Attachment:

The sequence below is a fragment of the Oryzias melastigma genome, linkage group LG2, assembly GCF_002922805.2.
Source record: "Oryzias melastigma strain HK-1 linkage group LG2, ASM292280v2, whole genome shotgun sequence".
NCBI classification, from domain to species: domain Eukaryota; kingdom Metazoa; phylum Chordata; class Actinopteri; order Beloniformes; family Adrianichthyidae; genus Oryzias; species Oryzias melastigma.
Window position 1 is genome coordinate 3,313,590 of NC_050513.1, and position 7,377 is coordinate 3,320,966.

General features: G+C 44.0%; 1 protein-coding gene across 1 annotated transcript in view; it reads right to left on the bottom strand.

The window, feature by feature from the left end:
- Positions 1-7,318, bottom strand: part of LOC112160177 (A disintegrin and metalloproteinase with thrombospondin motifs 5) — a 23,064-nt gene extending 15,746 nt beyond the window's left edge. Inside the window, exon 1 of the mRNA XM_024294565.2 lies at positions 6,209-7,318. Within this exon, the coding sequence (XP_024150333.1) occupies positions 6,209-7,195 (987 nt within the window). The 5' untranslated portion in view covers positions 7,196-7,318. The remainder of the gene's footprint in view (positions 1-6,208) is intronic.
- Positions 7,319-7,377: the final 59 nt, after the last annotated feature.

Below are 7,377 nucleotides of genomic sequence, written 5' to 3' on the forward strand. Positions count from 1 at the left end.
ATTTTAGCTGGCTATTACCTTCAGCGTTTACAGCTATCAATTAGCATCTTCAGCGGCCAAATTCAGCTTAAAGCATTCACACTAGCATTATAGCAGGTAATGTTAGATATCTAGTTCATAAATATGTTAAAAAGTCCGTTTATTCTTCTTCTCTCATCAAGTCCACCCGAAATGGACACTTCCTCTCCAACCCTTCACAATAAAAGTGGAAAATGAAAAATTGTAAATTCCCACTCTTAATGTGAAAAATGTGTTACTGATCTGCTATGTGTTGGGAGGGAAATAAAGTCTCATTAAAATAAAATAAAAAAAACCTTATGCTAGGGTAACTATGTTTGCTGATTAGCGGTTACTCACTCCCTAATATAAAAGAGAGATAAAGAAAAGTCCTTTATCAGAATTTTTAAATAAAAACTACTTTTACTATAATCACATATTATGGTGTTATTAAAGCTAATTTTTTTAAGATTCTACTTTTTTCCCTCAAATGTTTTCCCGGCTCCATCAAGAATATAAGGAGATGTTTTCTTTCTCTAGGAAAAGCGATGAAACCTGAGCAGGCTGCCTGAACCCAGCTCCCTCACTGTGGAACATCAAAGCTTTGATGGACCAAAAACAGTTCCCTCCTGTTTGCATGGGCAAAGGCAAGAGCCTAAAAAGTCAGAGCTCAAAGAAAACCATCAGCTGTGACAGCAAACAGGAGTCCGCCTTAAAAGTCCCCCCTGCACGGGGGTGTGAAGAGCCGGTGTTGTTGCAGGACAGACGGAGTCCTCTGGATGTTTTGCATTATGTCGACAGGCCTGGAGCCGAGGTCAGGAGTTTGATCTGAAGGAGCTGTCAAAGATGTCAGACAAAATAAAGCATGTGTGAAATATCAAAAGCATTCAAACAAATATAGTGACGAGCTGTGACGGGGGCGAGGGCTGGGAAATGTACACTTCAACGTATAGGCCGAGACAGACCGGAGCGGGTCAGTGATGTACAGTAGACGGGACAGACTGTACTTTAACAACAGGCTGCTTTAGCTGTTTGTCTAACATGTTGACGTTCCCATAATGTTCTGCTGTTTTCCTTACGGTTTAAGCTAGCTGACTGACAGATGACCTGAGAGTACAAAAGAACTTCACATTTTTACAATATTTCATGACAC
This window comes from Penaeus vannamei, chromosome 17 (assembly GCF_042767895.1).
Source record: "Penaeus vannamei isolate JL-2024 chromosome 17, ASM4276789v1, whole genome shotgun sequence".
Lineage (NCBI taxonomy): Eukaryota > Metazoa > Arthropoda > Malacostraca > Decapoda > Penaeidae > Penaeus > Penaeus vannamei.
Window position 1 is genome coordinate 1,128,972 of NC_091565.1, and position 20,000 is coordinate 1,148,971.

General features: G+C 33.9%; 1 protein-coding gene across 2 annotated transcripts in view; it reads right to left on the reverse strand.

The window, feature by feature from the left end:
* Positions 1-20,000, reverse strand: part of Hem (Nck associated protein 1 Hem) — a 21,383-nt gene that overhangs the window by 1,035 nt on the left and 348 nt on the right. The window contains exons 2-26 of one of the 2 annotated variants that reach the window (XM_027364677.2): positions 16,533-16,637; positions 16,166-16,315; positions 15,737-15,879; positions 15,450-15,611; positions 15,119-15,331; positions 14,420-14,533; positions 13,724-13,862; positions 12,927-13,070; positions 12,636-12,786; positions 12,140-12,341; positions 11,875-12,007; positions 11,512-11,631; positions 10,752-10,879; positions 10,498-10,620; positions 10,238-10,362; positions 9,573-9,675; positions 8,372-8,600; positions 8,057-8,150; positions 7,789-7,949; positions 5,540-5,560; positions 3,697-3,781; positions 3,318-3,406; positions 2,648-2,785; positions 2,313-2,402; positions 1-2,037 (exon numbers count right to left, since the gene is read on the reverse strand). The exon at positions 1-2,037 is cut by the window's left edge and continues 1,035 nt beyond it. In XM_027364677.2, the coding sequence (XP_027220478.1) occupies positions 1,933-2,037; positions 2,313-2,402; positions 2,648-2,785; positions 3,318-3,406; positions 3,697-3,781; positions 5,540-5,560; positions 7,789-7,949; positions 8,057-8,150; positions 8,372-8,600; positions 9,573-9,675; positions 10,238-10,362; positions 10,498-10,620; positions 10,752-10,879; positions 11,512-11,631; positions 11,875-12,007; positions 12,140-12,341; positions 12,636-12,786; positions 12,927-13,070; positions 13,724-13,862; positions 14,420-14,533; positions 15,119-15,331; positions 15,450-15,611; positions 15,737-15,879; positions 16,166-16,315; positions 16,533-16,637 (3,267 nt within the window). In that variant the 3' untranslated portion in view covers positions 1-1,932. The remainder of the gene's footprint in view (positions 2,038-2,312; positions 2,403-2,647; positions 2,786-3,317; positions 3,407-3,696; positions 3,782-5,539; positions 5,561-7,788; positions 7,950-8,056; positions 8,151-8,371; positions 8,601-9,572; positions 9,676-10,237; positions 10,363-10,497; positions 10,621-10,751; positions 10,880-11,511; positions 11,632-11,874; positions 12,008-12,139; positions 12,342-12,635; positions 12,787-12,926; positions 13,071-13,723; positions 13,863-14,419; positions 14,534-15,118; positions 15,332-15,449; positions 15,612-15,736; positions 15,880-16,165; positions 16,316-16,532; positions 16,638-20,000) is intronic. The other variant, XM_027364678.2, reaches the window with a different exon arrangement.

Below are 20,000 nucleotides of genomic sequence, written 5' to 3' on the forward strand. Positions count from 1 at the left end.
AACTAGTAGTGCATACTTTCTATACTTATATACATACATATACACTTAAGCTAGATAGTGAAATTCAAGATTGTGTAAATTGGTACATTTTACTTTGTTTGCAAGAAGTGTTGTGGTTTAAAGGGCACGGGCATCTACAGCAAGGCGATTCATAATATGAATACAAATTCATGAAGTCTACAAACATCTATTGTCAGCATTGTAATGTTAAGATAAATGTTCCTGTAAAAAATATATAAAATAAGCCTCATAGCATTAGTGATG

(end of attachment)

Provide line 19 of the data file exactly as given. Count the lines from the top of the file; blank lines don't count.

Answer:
AACTAGTAGTGCATACTTTCTATACTTATATACATACATATACACTTAAGCTAGATAGTGAAATTCAAGATTGTGTAAATTGGTACATTTTACTTTGTTTGCAAGAAGTGTTGTGGTTTAAAGGGCACGGGCATCTACAGCAAGGCGATTCATAATATGAATACAAATTCATGAAGTCTACAAACATCTATTGTCAGCATTGTAATGTTAAGATAAATGTTCCTGTAAAAAATATATAAAATAAGCCTCATAGCATTAGTGATG